Middle age or - more likely - just past middle age, is a strange time. When I was a kid, if I had ever given any thought at all to being 43, I would have thought I would have the big stuff figured out by now. You know, the 'what am I gonna be when I grow up' type stuff. The only thing I really know now is how much I don't know.
Take a look at my 'About Me' page. Every one of the things I've done, I did because I thought at the time that it was the end of the journey. Each time, I thought 'This what I'm supposed to do with my life.'
And I've been wrong - every time. The truth, which should have been obvious, is that it's all about the trip, not the destination. As long as I can keep the lights turned on, I guess I'll just enjoy the journey and not worry so much where I'm going.
During one of my detours, I spent a couple of months earlier this year getting certified as an antiques appraiser. My wife and I hit yard sales and auctions as soon as the weather was warm enough, looking for the big score, the hidden treasure that we could flip for a fortune.
We didn't lose our asses, at least. We pretty much broke even. But we learned tons. One of the biggest lessons was that being in the right place at the right time is great, but being there with the right knowledge makes all the difference.
On to the cameras!A few months ago, the stars aligned and we made our first killer flip. We were at a local auction where a pro photographer was going out of business and selling off all his gear. Right up my alley!
I'm not the kind to kiss and tell, so I won't go into the exact numbers, but we easily quadrupled our investment. As a bonus, I got to photograph and play with a couple of gorgeous cameras before I passed them on.
There was some other gear, and I'll go into that stuff later, but this post is all about the cameras. We picked up two Bronica SQ-A cameras and an SQ-Ai.
Here's the SQ-Ai moments after I won the auction.
Back when I was shooting wedding videos, before digital was affordable, these were the rigs the pro still photographers were using. The Bronicas were built like tanks, but way less expensive then the Hasselblads.
These are medium format cameras, which means that the film is bigger than 35mm, which allows for bigger, higher quality prints. The film comes in rolls, not in cartridges like 35mm, in 12 and 24 exposure lengths. Another benefit over 35mm was that the film was loaded in removable backs that could be switched mid-roll. The photographer could switch from color to B/W, or to a different film speed, at any time.
Also, the bigger lenses gathered more light, giving better results in underlit churches.
Once I got them home, they needed only a little cleaning to make them presentable.
This style of camera is modular, and there are tons of attachments and accessories available for them.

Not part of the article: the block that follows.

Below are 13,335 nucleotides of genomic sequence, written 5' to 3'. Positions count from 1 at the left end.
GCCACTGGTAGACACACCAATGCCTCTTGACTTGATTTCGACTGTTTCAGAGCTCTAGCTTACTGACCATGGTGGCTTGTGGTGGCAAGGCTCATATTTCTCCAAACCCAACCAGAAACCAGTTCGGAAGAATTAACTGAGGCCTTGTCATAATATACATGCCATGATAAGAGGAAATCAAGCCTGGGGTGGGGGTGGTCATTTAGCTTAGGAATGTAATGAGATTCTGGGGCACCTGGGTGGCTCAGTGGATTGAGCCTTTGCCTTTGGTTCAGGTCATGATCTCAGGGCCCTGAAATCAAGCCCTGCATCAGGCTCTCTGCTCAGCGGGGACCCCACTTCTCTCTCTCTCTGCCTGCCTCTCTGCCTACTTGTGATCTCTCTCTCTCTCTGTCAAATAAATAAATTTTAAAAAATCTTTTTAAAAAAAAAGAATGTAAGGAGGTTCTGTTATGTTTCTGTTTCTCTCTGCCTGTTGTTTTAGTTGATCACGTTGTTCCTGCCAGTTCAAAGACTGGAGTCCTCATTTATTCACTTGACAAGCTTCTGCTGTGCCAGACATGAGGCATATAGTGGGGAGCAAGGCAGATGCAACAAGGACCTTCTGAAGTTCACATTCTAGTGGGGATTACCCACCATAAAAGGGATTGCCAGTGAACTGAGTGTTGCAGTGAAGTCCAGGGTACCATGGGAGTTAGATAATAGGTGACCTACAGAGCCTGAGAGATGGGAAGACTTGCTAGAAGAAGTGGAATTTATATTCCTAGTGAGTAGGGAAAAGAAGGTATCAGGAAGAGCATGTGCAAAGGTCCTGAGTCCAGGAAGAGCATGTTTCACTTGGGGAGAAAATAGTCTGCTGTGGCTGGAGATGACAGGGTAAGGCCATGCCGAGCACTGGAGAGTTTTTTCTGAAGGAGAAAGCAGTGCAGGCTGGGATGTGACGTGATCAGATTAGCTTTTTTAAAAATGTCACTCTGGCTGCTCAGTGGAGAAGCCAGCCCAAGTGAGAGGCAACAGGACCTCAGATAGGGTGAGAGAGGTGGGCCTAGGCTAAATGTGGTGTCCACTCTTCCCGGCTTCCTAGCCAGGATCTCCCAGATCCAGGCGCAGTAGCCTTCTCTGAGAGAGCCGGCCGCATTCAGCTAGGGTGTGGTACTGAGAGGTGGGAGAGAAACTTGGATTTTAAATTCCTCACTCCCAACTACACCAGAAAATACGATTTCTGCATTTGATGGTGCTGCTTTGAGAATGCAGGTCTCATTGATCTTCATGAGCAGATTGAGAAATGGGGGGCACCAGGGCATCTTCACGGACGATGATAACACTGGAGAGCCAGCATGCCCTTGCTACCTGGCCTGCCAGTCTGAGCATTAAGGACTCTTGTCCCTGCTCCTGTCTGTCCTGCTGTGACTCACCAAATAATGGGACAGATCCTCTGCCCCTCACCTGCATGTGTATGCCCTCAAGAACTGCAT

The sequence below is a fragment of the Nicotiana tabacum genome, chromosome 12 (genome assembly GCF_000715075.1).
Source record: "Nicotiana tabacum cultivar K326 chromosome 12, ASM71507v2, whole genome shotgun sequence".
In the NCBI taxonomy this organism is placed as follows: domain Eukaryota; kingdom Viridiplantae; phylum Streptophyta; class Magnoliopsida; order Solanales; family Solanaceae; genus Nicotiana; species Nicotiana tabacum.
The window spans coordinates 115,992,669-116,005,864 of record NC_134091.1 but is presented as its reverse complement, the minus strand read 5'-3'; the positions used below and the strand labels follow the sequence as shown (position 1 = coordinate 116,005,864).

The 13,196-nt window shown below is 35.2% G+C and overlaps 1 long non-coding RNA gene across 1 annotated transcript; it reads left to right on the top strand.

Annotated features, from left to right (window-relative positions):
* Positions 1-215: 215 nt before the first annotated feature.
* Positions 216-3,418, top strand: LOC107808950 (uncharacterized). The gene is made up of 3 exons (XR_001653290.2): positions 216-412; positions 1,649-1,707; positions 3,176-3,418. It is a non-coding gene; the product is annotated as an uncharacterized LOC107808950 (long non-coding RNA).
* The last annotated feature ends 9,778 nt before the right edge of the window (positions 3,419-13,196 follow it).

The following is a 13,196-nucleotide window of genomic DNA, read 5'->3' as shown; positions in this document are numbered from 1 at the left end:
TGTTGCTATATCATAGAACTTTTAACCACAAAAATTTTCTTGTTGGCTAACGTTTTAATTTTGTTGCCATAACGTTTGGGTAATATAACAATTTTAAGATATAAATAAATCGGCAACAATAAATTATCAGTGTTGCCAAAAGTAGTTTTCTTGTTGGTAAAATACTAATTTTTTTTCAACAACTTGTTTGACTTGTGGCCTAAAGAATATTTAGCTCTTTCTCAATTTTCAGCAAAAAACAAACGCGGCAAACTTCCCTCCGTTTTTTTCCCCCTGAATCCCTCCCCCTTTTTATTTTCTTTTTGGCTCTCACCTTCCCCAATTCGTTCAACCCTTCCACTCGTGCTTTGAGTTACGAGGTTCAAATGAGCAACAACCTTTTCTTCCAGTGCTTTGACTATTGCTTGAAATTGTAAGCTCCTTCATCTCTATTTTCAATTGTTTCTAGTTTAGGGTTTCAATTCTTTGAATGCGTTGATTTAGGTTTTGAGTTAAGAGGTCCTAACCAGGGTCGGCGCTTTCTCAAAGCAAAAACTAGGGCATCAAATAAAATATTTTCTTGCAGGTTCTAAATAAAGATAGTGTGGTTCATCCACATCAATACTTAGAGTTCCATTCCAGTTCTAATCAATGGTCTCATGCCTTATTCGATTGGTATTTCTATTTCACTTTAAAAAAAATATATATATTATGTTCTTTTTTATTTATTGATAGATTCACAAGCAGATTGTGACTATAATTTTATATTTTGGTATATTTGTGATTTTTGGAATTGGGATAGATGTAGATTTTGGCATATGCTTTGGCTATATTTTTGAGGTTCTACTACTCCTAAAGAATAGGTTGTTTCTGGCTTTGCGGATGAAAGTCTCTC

That's Velcro on top of the viewfinder.
The previous owner had radio triggered flash units, and he attached the transmitter there.
There are no electronics in this other then the electrically fired shutter. Exposures had to be calculated with a separate meter. Alternately, an eye level viewfinder with a built in meter was available as an upgrade.
It's funny when you see one of these rigs with the lens removed. They aren't much more than metal boxes with a crank on the side. This is one of the SQ-A's. This model came out in the early 1980s, but they're still usable and still in demand.
This one came with the waist level viewfinder, as opposed to the eye level one. You had to look down into the camera to compose. And everything is reversed in the viewfinder image, so it took some practice to compose quickly.
Though not in the numbers they once were, this type of camera is still in use by professionals today. Medium format film and processing are still available, but who knows for how much longer?
I don't have any test images to post from these rigs. I sold them about two weeks after I got them, and I was too cheap to spring for the film since there isn't anywhere locally to get it processed.
In addition to the cameras, we got some flash battery packs, assorted cables, and a couple of light meters. I sold one of them, a Minolta spot meter.
This may be the prize of the whole day.
Purchase price - $10
Sold on eBay for just shy of $200!
The other meter, also a Minolta but not a spot meter, I'm keeping to use with the couple of non-metered film cameras that I'll be sharing with you in coming posts.
The cameras and other gear are perfect examples of the value of being in the right place with the right knowledge. From the low bids, I'm sure no one else at the auction had any idea what this stuff is worth.
I would loved to have added the Bronicas to my collection, but what's the point of keeping beautiful, usable cameras that I'll likely never use? And there are always more cameras to find!
The weather looks to be a little warmer this weekend, so I'm hoping to get my 60+ year old Argus C4 out and have some test shots to share.